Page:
Week in Review: June 16, 2023
June 20, 2023
Recap & Commentary
Market ended the week higher, following the US Federal Reserve’s decision to pause its rate hikes for the first time since the current rate hike cycle began in March 2022. Speaking after the Fed’s meeting, Fed Chair Jay Powell explained the rationale for the pause before indicating further hikes are likely. “We have raised our policy interest rate by 5%…and the full effects of our tightening have yet to be felt. In light of how far we have come in tightening policy, the uncertain lags with which monetary policy affects the economy, and potential headwinds from credit tightening, today we decided to leave our policy interest rate unchanged…Looking ahead, nearly all Committee participants view it as likely that some further rate increases will be appropriate this year…”
Updated projections released after the meeting show the Fed Funds rate ending 2023 at 5.6%, consistent with two additional 0.25%. Powell indicated that the next increase will likely be at the July meeting which he indicated will be “live”, which in Fed parlance means the Fed may well take action.
Reflecting a growing divergence in global monetary policy, the European Central bank pressed forwards with an additional rate hike to combat inflation, while the Bank of Japan left rates unchanged, and China’s central bank lowered a key policy rate in an effort to support the country’s flagging economy.
Headline consumer inflation (CPI) rose 0.1% in May and 4.0% from a year ago. Core CPI (excluding food and energy) increased 0.4% for the month and 5.3% from May 2022. May’s report marked the 11th consecutive month of slowing in the annual pace of headline inflation, since it peaked at 9.1% in June 2022. Despite the steady progress Fed Chair Powell made it clear that further improvements in core inflation must occur before the Fed considers cutting rates. Referencing recent core personal consumption expenditures (PCE) readings, the Fed’s preferred inflation measure, Powell stated that, “you’re just not seeing a lot of progress.” For those investors still holding out hope for a rate cut in 2022, Powell all but quashed that notion saying it would be inappropriate to cut rates until inflation is “coming down really significantly” which isn’t like for “a couple of years.”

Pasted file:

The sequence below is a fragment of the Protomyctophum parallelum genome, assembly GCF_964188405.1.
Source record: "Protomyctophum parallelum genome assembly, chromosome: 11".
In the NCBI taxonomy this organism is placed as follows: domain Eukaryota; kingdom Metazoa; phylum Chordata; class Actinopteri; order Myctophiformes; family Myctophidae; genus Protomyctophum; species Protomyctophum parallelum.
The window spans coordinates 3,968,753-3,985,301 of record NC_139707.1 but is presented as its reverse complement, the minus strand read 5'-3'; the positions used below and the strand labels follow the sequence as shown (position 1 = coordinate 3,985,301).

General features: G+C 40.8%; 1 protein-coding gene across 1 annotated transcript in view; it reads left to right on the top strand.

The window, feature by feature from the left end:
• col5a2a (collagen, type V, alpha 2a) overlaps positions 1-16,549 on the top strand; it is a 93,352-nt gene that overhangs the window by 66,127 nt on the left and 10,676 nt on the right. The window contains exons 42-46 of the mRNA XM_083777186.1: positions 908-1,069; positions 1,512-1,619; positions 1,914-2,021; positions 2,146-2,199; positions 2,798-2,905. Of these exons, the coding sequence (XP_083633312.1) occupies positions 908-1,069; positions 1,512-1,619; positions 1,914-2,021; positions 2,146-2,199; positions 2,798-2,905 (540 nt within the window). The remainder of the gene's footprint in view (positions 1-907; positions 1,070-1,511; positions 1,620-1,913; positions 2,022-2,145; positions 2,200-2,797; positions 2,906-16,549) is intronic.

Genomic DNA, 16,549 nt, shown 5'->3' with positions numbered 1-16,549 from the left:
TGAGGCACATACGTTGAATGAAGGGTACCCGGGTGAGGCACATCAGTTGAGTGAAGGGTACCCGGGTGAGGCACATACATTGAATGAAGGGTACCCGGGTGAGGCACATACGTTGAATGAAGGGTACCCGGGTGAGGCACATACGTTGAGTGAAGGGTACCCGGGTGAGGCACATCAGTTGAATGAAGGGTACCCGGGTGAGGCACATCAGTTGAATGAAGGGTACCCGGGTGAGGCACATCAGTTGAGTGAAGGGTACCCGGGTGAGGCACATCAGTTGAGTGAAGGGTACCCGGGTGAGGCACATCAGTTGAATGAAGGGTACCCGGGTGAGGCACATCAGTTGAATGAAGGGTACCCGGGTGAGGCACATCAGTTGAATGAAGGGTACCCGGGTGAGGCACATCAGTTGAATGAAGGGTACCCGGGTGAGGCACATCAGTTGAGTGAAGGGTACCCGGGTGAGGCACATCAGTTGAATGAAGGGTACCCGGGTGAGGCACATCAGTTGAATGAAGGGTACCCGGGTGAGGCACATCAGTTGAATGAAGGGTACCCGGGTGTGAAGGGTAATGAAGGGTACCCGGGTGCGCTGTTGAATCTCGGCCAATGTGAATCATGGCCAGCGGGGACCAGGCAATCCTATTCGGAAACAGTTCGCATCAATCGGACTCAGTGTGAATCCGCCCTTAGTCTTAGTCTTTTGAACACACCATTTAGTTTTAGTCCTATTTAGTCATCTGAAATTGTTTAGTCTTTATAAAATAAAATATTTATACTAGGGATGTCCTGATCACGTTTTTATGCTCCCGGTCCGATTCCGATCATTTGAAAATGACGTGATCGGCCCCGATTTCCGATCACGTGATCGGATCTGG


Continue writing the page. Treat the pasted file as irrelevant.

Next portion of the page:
Headline producer inflation (PPI) fell 0.3% from April to May, the third decline in the past four months, which helped slow the annual pace of PPPI to 1.1%, the smallest year-over-year increase since December 2020. The monthly decline was due to a 1.6% drop in goods prices, the largest decline since last July.
Retail sales surprised to the upside, rising 0.3% on stronger purchases of automobiles and building materials. The strength in spending was accompanied by improved consumer sentiment as the short- and long-term economic outlook benefited from easing inflation and a resolution to the debt ceiling crisis. The monthly reading of 63.9 was the highest in four months, but still low by historical standards as near-term income expectations have softened.
According to the UN, the number of countries with a fertility rate below 2.1, considered the breakeven rate for maintaining a population’s size, increased from 98 in 2010, to 124 in 2021
Market Indices (As of 06/16)
|U.S. Bond Market||0.2%|
|10-Year Treas. Yield||3.77%|
|WTI Oil ($/bl)||$72|
The Week Ahead
- Housing Starts
- Existing Home Sales
- US Manufacturing PMI
- US Services PMI
- Weekly Jobless Claims